Tag Archives: #digestion

Your Gut Health, Part 4: Probiotics, Prebiotics & Synbiotics

Before moving on to Part 4 of Your Gut Health, please refer to my recent posts for a refresher…

Your Gut Health, Part 1: How the Bacteria in your Gut could be Used to Treat Mental Illness

Picture3Your Gut Health, Part 2: Healing & Optimizing Digestion

Your Gut Health, Part 3: Optimizing your Gut Flora

Talk about PREbiotics is on the rise but not many of us really understand what they are. Well, prebiotics beneficially nourish the probiotics that are already in your gut. They are specialized plant fibers that help your good bacteria grow and flourish.

Prebiotics include: (in order of prebiotic fiber content by weight)

Raw, Chicory Root 64.6%, Raw, Jerusalem Artichoke 31.5%, Raw, Dandelion Greens 24.3%, Raw, Garlic 17.5%, Raw, Leek 11.7%, Raw, Onion 8.6%, Raw Asparagus 5%, Raw Wheat bran 5%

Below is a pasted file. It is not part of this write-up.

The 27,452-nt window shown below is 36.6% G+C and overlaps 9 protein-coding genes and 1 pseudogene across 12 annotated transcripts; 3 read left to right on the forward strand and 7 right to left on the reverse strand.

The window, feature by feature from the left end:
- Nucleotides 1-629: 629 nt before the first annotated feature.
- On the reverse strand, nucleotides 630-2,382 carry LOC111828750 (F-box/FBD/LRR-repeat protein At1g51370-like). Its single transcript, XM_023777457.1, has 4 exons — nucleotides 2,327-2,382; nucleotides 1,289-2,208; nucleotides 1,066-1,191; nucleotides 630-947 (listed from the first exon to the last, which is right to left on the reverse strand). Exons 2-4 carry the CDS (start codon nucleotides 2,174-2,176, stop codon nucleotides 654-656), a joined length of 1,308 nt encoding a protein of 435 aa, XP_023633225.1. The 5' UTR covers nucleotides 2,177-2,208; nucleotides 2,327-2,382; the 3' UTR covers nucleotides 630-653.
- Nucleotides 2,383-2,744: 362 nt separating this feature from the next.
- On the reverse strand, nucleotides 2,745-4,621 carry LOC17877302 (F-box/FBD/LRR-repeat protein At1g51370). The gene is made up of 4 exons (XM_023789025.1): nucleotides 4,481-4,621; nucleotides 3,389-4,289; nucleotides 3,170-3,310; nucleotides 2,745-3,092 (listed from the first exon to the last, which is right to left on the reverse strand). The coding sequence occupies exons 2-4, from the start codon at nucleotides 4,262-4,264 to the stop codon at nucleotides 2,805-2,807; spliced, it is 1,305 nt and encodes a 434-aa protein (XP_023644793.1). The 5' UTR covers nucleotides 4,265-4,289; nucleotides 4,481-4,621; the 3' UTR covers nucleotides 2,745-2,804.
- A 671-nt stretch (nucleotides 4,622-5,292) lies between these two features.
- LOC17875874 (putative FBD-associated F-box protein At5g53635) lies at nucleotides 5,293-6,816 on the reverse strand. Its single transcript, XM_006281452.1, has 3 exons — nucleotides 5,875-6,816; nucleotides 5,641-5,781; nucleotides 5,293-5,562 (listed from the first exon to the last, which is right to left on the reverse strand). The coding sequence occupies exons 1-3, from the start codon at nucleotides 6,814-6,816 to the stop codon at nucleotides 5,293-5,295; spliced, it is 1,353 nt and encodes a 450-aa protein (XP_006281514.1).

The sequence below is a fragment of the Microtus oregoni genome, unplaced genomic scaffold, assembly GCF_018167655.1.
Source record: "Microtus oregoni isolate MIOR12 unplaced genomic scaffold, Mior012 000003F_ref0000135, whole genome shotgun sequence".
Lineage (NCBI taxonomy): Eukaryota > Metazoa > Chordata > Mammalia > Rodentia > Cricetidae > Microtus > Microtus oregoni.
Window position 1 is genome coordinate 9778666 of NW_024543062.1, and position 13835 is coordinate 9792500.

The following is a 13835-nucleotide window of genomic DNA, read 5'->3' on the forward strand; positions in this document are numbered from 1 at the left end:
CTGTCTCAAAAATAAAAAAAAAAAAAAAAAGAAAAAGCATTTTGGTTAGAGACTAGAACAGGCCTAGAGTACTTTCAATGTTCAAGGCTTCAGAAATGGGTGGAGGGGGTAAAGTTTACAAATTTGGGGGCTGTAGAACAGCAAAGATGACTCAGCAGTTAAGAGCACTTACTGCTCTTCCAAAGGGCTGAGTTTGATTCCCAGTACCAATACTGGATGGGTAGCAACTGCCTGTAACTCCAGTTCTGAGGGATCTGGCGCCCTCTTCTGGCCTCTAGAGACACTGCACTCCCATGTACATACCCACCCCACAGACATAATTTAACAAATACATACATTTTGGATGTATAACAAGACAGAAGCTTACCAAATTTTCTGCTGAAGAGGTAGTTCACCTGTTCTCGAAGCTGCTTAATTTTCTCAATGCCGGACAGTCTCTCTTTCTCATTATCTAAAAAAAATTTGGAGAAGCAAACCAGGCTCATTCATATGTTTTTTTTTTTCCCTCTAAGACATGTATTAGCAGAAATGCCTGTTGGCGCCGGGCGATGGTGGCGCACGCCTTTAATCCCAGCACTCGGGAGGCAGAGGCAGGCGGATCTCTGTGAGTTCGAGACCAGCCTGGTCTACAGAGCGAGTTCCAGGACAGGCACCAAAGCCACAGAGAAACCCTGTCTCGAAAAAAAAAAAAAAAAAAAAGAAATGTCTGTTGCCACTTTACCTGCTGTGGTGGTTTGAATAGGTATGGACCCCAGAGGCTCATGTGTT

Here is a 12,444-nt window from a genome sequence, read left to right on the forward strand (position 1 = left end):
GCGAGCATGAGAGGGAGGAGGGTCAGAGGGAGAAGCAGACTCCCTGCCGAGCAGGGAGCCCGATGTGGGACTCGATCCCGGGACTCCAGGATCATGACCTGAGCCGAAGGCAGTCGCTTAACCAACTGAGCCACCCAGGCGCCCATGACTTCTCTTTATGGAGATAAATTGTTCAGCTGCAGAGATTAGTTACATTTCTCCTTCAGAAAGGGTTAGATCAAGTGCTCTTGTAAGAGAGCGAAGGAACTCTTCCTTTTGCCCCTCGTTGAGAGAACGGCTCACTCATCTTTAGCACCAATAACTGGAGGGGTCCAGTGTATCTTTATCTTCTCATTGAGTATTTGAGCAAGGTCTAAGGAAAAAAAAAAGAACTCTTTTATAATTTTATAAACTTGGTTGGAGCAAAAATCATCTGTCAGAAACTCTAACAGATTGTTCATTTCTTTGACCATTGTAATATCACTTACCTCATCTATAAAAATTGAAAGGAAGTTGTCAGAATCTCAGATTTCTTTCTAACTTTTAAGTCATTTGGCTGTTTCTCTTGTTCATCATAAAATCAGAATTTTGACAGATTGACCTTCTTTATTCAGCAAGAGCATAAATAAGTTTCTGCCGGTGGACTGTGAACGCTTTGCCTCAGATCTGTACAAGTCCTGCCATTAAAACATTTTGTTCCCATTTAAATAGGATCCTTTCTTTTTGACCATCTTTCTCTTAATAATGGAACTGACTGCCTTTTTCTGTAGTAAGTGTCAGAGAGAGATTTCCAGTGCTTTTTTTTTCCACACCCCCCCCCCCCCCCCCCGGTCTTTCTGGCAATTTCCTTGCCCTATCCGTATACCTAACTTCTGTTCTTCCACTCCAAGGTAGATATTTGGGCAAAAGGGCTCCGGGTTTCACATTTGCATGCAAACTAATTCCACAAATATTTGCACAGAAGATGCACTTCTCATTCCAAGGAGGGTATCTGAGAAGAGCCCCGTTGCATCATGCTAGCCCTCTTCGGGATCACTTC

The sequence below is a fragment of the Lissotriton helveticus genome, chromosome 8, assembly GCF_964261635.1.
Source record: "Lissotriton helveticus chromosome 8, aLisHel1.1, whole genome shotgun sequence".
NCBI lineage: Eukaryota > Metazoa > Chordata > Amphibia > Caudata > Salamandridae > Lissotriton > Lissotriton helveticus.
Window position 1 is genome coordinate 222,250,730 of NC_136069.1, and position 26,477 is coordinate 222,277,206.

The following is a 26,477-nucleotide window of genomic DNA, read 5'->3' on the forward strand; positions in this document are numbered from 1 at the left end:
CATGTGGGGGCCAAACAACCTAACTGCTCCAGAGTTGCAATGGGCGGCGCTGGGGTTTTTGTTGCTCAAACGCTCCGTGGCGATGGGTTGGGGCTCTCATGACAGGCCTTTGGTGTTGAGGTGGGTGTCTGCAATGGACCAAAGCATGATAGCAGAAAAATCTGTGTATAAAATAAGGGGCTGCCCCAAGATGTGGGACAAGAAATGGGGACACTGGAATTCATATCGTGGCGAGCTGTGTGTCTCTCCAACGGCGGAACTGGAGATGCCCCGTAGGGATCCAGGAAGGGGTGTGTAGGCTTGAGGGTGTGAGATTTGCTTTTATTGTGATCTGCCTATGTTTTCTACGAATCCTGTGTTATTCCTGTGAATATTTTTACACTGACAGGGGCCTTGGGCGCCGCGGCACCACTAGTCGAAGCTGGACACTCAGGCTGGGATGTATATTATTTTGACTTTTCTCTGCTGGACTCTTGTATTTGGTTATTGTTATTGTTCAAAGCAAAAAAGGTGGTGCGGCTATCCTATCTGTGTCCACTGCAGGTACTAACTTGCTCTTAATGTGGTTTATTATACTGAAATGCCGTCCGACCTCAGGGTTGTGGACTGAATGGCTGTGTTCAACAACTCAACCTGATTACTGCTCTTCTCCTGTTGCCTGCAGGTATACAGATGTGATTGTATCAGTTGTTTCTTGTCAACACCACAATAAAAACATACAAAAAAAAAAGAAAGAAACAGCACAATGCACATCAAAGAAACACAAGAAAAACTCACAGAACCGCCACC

Another good article about prebiotics: http://www.umassmed.edu/nutrition/ibd/ask-Nutritionist/prebiotics-what-where-and-how-to-get-them/

Many of us are familiar with PRObiotics (also called live cultures) and their importance. For those of you who could use a refresher, probiotics introduce good bacteria into the gut. They are essential for a functional digestive system, functional brain chemistry and good health in general.  Probiotics can be taken in capsule form or consumed in any or all of the foods mentioned in this article.

Note: probiotics in capsule form should have various genus’, species and strains of bacteria (Lactobacillus (genus) reuteri (species) ATCC55730 (strain) ) and at least 5-8 billion microorganisms.

A good article on how to choose a probiotic: http://dailyburn.com/life/health/choose-best-probiotic/

Synbiotics are a combination of prebiotics and probiotics. They are found in fermented foods such as pickles and pickled foods, sauerkraut, kimchi, yogurt and kefir. Eating a variety of these foods gives you a great variety of probiotics species and strains.